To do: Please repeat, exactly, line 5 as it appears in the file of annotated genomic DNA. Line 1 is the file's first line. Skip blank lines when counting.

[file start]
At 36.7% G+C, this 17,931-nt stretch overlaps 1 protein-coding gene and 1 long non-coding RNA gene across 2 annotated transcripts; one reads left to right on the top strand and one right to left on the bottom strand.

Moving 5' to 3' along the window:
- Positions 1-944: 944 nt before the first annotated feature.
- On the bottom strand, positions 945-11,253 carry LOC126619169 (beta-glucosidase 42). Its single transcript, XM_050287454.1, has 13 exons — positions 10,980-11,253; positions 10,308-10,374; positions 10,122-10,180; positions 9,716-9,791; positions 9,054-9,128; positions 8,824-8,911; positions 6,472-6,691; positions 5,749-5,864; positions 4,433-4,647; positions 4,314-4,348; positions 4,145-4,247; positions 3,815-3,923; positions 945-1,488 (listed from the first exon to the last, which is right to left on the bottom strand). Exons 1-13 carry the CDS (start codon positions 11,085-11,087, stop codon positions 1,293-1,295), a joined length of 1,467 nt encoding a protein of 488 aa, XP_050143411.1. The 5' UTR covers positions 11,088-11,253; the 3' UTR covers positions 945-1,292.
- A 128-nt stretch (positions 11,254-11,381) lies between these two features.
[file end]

- A 128-nt stretch (positions 11,254-11,381) lies between these two features.